A couple of weeks ago, Seattle Mayor Ed Murray joined the podcast and tossed some barbs at Seattle City Councilmember Kshama Sawant for campaigning for Green Party nominee Jill Stein for president, instead of Democrat Hillary Clinton.
This week, Sawant, the Socialist Alternative member of the City Council, joins Overcast hosts Jim Brunner and Dan Beekman to respond — and to give her own view of some hot Seattle political issues, including a proposed local income tax on the wealthy and Murray’s planned property tax to help the homeless.
First, Sawant addresses a mini-feud between her and Murray that arose after she implied the city was too complicit with Trump administration plans for mass deportations of illegal immigrants.
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At a protest last month, Sawant suggested Seattle police should block federal immigration officers from seizing immigrants. (She later clarified her statement, saying she was not urging local police to literally engage in a standoff with the feds.)
When Murray joined the podcast a couple weeks ago, he bristled at Sawant’s suggestion he was not doing enough to stand up to Trump, pointing to her own actions in urging voters to support Stein over Clinton.
Sawant, who had supported Vermont Sen. Bernie Sanders, led protests against Clinton at last summer’s Democratic National Convention in Philadelphia. But she rejects Murray’s assertion that it’s somehow hypocritical for her to now protest against Trump.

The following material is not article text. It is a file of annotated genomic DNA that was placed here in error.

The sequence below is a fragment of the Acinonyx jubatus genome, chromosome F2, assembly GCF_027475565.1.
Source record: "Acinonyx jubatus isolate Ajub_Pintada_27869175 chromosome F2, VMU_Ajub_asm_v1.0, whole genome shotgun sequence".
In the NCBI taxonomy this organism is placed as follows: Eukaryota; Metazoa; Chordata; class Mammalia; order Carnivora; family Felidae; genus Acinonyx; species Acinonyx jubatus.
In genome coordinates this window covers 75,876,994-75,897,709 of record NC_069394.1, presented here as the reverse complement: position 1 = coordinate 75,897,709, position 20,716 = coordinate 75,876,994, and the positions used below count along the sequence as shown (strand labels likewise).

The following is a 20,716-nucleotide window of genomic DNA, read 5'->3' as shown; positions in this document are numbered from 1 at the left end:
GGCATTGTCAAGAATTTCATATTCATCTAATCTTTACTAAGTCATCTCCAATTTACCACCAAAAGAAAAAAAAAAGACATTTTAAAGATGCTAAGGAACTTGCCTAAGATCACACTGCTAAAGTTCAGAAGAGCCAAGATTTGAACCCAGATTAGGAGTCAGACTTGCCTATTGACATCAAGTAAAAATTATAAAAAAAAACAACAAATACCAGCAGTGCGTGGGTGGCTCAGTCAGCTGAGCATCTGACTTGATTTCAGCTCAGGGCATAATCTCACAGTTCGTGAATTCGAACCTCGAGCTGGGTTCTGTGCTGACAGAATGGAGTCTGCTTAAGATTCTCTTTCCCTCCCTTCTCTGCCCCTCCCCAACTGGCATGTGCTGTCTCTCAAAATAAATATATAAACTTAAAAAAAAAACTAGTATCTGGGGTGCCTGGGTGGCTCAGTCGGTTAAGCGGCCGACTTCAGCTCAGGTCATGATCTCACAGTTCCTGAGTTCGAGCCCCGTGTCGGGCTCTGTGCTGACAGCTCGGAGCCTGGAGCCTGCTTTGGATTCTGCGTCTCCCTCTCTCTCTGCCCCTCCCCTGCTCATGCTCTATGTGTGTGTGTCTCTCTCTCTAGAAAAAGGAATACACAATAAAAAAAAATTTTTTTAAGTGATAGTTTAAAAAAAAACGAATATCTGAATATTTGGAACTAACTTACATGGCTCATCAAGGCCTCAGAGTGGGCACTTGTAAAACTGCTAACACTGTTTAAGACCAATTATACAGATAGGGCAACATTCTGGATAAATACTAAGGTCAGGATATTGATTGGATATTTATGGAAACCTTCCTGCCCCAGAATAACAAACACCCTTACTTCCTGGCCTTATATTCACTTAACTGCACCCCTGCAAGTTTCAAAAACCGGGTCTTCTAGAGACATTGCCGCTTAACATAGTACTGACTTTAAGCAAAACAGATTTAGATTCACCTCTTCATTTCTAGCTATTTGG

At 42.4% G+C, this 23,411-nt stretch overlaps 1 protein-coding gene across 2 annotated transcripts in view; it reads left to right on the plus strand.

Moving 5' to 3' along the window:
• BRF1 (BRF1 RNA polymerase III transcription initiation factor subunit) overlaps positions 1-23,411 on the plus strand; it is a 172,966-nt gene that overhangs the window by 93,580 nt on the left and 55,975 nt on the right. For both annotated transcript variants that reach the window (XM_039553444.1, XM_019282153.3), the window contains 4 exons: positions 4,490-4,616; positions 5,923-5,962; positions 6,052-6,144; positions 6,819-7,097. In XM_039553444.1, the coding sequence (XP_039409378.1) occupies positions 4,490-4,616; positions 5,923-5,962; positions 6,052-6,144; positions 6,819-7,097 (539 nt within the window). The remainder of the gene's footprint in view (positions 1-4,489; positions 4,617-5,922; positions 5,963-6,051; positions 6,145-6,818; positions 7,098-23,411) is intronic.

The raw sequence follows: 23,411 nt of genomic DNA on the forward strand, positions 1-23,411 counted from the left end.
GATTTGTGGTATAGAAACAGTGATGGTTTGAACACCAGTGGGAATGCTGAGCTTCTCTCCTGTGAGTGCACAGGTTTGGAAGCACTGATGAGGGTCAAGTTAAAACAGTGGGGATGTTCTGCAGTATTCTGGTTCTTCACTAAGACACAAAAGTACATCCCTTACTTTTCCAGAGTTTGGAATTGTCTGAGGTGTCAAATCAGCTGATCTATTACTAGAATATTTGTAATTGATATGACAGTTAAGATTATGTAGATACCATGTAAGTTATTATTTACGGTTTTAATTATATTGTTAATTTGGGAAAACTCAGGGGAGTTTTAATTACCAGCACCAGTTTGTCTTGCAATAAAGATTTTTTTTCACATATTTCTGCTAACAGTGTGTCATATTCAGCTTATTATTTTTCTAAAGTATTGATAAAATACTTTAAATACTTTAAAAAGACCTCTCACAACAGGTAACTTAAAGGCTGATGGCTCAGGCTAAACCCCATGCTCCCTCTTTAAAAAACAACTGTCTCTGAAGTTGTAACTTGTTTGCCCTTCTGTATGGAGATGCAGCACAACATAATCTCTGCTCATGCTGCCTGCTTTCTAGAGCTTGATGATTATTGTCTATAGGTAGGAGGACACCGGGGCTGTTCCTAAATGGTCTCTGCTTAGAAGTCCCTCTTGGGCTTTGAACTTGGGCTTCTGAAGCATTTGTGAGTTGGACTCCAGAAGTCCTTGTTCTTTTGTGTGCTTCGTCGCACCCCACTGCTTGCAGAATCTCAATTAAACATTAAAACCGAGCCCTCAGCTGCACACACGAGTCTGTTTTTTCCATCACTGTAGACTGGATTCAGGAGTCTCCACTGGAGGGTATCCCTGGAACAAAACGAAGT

“I feel that if we are trying to do a serious analysis of what happened last year – and we should — then giving me so much credit, I don’t thing it’s accurate. I don’t believe Clinton lost the Rust Belt five states because I went to Philly,” Sawant says. “I think it’s important that politicians like Mayor Murray get away from such superficial analysis.”
Sawant also criticizes Murray for allowing Seattle police to “repress” peaceful protests against Trump, including the major demonstrations at Sea-Tac Airport against Trump’s travel-ban order.
Sawant also gives her take on upcoming tax votes before the council, and says maybe the city should look at raising business taxes instead of some other, more regressive options.
Also, Beekman and Brunner issue their binding decree naming this week’s winners and losers in local politics: Attorney General Bob Ferguson and Seattle City Hall’s full-block “Civic Hole.”
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